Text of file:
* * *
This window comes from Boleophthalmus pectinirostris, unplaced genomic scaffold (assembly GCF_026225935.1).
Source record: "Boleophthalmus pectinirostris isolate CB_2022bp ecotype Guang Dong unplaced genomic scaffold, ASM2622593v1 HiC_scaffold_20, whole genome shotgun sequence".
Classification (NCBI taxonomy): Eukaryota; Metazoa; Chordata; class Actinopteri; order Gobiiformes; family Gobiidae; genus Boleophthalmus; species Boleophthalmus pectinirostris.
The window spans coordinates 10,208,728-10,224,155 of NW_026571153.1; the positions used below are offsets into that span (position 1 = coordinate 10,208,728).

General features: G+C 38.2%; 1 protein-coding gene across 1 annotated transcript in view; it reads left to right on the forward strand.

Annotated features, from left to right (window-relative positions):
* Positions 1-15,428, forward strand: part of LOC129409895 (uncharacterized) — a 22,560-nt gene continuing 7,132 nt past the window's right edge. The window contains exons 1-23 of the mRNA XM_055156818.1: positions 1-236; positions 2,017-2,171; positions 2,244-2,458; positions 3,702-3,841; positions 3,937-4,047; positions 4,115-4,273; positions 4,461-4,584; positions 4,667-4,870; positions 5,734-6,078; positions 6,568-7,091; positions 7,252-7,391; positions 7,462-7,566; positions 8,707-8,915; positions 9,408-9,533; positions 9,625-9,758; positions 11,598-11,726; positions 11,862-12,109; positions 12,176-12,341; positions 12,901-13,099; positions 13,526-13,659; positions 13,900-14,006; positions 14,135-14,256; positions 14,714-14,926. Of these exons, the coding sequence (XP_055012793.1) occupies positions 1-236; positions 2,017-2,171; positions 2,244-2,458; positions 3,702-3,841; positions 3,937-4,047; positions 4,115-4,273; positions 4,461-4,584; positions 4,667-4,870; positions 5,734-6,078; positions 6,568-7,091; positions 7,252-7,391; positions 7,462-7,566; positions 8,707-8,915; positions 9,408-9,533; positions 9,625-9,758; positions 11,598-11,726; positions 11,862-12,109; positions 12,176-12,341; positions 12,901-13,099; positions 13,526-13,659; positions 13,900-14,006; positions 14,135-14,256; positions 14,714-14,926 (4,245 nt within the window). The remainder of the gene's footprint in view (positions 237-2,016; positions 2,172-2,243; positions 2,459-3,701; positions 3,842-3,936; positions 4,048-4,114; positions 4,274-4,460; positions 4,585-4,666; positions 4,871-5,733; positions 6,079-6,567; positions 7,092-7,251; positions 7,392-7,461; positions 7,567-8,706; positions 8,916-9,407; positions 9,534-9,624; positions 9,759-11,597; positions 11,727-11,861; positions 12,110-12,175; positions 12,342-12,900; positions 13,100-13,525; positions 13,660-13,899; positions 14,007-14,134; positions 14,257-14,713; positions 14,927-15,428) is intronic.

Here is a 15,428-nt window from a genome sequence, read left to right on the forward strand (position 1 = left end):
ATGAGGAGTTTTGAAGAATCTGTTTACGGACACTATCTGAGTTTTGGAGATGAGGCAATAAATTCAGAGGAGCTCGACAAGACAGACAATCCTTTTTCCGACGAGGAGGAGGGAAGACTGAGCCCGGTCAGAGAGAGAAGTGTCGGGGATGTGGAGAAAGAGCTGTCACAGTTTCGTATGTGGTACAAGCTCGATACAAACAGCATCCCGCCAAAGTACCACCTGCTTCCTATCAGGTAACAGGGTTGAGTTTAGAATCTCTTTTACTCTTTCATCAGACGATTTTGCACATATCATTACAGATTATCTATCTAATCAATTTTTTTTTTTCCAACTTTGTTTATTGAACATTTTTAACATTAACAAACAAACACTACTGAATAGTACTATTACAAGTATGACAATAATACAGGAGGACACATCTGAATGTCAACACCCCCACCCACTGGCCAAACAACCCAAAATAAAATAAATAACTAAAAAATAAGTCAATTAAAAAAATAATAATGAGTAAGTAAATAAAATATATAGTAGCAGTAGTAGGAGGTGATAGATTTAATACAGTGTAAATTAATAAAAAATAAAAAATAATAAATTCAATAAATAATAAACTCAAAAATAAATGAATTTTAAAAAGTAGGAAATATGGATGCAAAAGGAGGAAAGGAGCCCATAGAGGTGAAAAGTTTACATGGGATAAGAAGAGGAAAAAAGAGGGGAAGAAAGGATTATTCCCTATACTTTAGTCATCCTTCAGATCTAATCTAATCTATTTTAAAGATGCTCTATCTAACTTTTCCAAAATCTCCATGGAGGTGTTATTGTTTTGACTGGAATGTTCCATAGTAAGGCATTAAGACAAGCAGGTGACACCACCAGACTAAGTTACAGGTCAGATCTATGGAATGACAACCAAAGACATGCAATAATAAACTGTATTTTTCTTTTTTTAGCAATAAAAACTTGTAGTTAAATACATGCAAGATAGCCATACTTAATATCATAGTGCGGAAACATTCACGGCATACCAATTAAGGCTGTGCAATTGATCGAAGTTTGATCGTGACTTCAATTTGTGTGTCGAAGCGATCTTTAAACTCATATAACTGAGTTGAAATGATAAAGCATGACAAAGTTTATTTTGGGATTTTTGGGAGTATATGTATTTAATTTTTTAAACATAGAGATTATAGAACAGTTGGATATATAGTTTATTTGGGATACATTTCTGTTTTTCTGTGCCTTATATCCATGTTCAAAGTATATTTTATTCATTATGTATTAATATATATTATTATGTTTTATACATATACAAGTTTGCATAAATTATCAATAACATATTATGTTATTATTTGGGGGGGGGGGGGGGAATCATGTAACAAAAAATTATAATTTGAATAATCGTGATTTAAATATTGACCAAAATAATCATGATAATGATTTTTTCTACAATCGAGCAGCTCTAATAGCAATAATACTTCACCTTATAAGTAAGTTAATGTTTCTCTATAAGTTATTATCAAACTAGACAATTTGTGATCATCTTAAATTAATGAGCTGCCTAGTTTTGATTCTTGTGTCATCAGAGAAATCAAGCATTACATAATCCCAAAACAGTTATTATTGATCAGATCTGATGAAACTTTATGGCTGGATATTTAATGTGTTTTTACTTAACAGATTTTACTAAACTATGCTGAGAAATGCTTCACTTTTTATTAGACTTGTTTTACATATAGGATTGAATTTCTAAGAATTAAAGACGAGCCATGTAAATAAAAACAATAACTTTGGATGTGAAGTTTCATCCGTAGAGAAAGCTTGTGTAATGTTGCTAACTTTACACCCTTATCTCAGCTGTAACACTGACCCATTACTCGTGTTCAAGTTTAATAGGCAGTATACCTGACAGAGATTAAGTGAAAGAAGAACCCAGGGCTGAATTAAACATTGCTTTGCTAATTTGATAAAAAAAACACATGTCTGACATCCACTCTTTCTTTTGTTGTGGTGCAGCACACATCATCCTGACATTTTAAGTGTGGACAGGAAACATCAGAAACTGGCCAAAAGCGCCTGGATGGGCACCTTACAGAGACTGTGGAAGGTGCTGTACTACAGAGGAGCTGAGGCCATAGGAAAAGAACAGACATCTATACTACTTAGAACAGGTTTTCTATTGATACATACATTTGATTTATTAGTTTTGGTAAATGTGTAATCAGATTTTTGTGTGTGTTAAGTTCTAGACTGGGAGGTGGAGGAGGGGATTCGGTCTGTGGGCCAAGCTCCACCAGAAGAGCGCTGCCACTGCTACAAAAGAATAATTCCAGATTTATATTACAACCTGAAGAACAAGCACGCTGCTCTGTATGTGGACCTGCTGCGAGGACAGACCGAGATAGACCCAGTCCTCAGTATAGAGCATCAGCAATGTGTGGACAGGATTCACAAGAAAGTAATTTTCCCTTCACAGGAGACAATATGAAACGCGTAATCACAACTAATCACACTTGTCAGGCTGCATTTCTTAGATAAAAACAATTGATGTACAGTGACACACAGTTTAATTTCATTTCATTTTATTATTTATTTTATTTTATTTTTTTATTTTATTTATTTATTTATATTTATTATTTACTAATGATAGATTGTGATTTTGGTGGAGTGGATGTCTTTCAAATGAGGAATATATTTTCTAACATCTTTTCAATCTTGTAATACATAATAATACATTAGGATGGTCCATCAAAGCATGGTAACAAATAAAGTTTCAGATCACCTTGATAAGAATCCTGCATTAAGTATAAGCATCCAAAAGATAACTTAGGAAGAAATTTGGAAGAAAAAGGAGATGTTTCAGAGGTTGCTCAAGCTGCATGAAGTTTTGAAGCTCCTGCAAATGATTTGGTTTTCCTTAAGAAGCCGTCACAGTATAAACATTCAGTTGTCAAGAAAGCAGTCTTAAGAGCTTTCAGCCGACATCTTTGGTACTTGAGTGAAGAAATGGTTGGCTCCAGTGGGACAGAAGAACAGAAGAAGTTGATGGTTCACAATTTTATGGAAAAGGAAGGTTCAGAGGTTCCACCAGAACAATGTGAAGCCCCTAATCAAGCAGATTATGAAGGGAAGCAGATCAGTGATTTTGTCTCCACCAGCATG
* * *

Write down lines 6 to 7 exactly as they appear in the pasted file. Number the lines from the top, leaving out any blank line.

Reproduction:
Annotated features, from left to right (window-relative positions):
* Positions 1-15,428, forward strand: part of LOC129409895 (uncharacterized) — a 22,560-nt gene continuing 7,132 nt past the window's right edge. The window contains exons 1-23 of the mRNA XM_055156818.1: positions 1-236; positions 2,017-2,171; positions 2,244-2,458; positions 3,702-3,841; positions 3,937-4,047; positions 4,115-4,273; positions 4,461-4,584; positions 4,667-4,870; positions 5,734-6,078; positions 6,568-7,091; positions 7,252-7,391; positions 7,462-7,566; positions 8,707-8,915; positions 9,408-9,533; positions 9,625-9,758; positions 11,598-11,726; positions 11,862-12,109; positions 12,176-12,341; positions 12,901-13,099; positions 13,526-13,659; positions 13,900-14,006; positions 14,135-14,256; positions 14,714-14,926. Of these exons, the coding sequence (XP_055012793.1) occupies positions 1-236; positions 2,017-2,171; positions 2,244-2,458; positions 3,702-3,841; positions 3,937-4,047; positions 4,115-4,273; positions 4,461-4,584; positions 4,667-4,870; positions 5,734-6,078; positions 6,568-7,091; positions 7,252-7,391; positions 7,462-7,566; positions 8,707-8,915; positions 9,408-9,533; positions 9,625-9,758; positions 11,598-11,726; positions 11,862-12,109; positions 12,176-12,341; positions 12,901-13,099; positions 13,526-13,659; positions 13,900-14,006; positions 14,135-14,256; positions 14,714-14,926 (4,245 nt within the window). The remainder of the gene's footprint in view (positions 237-2,016; positions 2,172-2,243; positions 2,459-3,701; positions 3,842-3,936; positions 4,048-4,114; positions 4,274-4,460; positions 4,585-4,666; positions 4,871-5,733; positions 6,079-6,567; positions 7,092-7,251; positions 7,392-7,461; positions 7,567-8,706; positions 8,916-9,407; positions 9,534-9,624; positions 9,759-11,597; positions 11,727-11,861; positions 12,110-12,175; positions 12,342-12,900; positions 13,100-13,525; positions 13,660-13,899; positions 14,007-14,134; positions 14,257-14,713; positions 14,927-15,428) is intronic.